One of the (many!) great things about our job, is getting to delve a little deeper behind wedding traditions in different cultures and religions.
Which is why we were so delighted when Serbian-based wedding photographers, Ivan Diana Photography shared Jelena and Andjelko’s intimate Bosnian wedding with us.
Not only is there all our usual favourite wedding accoutrements; the ubiquitous stunning bride in her glamorous white dress, the dashing groom who can’t take his eyes off her, a fun flower toss and a night of dancing to the wee hours…
But there’s also ring kissing, couple crowning and live music, all day long.
A gorgeous wedding that combines the contemporary, with the customary, there are reams to feast your eyes on – along with a little bit more about the day from Diana of Ivan Diana Photography – whether you’re planning your own Eastern Orthodox wedding ceremony, or a destination wedding in Bosnia…
In Three Words
Intimate, modern and sophisticated.
A Modern Twist
Hours before the actual wedding ceremony, it is tradition to have a “bartering for” or “buying of” the bride. Grooms with his best man and troupe would go to the bride’s place to perform this tradition. But Jelena and Andjelko skipped this part.
The Church Ceremony
For the church reception, it begins with the rings being blessed first with the presence of the best man and best lady (as they call it English or Kum and Kuma for Bosnian terms).
After reciting blessings and bible passages, the priest makes the sign of the cross and then rings are placed in the couples’ fingers.
“Crowning” is an integral part of the ceremony. It sort of symbolises that the newlyweds have just become the King and Queen of their newly-created family.
One touching story that happened on Jelena and Andjelko’s wedding day was related to a bench. It may look like an ordinary bench, yes, but it holds so much story and dreams, especially for the groom,
Andjelko was a professional volleyball player, who played internationally in Korea. But during his younger years in Zagreb, Croatia, before his career took off, he would always sit on that bench and spent many days and nights dreaming with his friend, Sime.
What a big surprise that on his wedding day, his friend got the very same bench for him as a present.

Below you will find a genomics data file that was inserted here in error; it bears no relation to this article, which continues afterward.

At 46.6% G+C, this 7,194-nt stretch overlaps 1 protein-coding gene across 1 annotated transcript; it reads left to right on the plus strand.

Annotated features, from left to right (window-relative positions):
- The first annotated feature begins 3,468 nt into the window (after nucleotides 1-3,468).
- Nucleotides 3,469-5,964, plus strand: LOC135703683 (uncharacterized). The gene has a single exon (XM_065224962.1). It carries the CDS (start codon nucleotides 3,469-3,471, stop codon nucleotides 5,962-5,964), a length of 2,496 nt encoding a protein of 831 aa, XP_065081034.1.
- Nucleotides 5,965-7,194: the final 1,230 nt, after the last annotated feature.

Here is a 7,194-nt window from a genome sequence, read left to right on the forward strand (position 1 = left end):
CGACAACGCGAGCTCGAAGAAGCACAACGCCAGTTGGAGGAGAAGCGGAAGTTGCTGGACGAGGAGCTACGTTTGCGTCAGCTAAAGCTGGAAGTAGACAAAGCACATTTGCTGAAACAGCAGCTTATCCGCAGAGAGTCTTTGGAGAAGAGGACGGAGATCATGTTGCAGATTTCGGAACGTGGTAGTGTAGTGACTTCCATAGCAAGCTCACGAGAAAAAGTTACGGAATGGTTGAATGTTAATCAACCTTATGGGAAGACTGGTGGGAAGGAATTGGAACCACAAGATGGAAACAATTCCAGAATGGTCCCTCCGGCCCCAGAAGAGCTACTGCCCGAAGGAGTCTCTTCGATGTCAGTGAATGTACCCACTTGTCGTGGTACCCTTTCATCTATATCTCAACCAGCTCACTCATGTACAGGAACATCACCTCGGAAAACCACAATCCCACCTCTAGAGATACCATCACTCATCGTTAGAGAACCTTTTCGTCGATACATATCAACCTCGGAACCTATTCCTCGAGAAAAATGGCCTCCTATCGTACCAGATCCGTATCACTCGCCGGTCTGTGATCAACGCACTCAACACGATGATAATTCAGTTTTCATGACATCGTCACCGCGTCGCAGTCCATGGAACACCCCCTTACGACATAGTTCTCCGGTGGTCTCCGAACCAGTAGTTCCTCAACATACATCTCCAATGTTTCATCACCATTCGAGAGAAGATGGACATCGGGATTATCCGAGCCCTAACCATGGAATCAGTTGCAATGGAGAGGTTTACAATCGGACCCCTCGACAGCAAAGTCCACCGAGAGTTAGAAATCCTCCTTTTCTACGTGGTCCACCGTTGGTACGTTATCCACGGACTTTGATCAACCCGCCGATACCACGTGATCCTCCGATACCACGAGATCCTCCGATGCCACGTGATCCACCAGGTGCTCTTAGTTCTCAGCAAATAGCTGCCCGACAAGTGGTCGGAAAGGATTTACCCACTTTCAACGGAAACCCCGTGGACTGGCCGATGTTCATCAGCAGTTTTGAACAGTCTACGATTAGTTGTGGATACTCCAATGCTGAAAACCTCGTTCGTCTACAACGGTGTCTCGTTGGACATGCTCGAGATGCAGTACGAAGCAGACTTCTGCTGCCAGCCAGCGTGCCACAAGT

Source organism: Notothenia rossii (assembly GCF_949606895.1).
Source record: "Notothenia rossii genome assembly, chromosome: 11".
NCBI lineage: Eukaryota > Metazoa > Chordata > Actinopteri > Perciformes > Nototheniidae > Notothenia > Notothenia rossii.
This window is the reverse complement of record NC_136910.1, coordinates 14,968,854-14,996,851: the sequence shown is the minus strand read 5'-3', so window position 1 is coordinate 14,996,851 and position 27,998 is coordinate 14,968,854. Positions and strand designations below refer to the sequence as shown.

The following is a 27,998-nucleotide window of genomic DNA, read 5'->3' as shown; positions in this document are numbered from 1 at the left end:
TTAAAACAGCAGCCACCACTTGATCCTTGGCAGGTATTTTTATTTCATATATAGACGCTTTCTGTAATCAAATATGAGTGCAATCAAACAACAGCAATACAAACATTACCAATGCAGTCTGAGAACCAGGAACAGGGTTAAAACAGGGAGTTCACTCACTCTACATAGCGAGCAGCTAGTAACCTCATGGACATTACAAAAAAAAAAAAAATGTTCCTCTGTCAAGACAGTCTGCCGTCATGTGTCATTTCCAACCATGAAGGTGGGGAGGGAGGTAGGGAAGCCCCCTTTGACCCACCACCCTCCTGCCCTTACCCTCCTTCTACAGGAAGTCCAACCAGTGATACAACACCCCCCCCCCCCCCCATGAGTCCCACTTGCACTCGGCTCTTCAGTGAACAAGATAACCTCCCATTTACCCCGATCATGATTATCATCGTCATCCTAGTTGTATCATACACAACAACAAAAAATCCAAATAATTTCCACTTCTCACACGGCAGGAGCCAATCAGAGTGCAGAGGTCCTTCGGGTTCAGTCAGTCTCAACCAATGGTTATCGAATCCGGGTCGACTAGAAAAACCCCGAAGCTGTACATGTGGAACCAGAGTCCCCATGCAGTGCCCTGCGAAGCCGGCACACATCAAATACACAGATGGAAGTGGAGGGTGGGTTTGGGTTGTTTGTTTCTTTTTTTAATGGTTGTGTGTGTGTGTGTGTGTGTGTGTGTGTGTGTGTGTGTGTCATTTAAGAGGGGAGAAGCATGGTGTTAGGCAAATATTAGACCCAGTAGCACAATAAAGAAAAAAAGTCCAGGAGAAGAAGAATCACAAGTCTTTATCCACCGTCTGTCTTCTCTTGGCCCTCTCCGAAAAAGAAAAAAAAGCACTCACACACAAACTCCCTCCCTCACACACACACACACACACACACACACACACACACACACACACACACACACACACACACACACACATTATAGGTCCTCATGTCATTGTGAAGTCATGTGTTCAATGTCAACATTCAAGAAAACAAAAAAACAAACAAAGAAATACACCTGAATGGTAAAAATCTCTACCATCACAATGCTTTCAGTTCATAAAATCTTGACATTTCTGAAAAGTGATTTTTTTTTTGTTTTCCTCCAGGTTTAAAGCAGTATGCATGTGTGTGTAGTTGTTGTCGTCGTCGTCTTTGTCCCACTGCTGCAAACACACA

That bench traveled from Zagreb, Croatia to Trebinje, Bosnia and his friend had to write to the City of Zagreb in order to acquire it.
It is the same bench he and his friend sat many times on dreaming of big adventures. Wonderful, right?
The Civil Ceremony
After the wedding ceremony at the church, a civil wedding normally follows, either at the city hall or at the reception hall or a garden.
Jelena and Andjelko’s civil ceremony was held at the garden of the restaurant.
Bands play all throughout the day, during the set up, at the bride and groom’s parties before finally meeting for their wedding, and there are normally musicians also at the church and of course, at the reception.
The music played and performed is almost always traditional songs. There are specific wedding songs for the bride and groom that musicians or couples may agree to play.
Our couple had traditional musicians that were hopping from table to table at the restaurant, and this is quite normal for Bosnian weddings. This is the way they entertain their guests., it’s intimate like that.
Andjelko, was also game enough to play and sing for everyone during their party. It was lovely.
Bosnians also have a traditional dance, a circle dance they call Kolo, and this is a special dance for everyone during parties.
It is a dance where people gather in circles and hold hands. It uses simple steps and everybody, no matter what age you have, even kids, would dance.
Bosnian weddings do not have a clean-cut program. The band plays all night, food is served, people gather at around 4pm, and the highlight of the evening after all the dancing, drinking and eating is the cake-cutting at around 9 or 10pm.
Yes, it’s non-stop dancing and it’s unbelievable what kind of energy Bosnians have during wedding parties, young and old.
Is it just us, or do you guys all want to go to a Bosnian wedding now? It looks like so much fun! And puts us, busting a move to Journey’s Don’t Stop Believing, to shame.
I love Jelena’s two dresses, and her dramatic flowing veil is so stunning. The church customs are really beautiful too, I love the symbolism behind the crowns, so special.
Thanks so much to Jelena and Andjelko for sharing their unique wedding with us, and to Diana of Ivan Diana Photography, for explaining a little more about the day.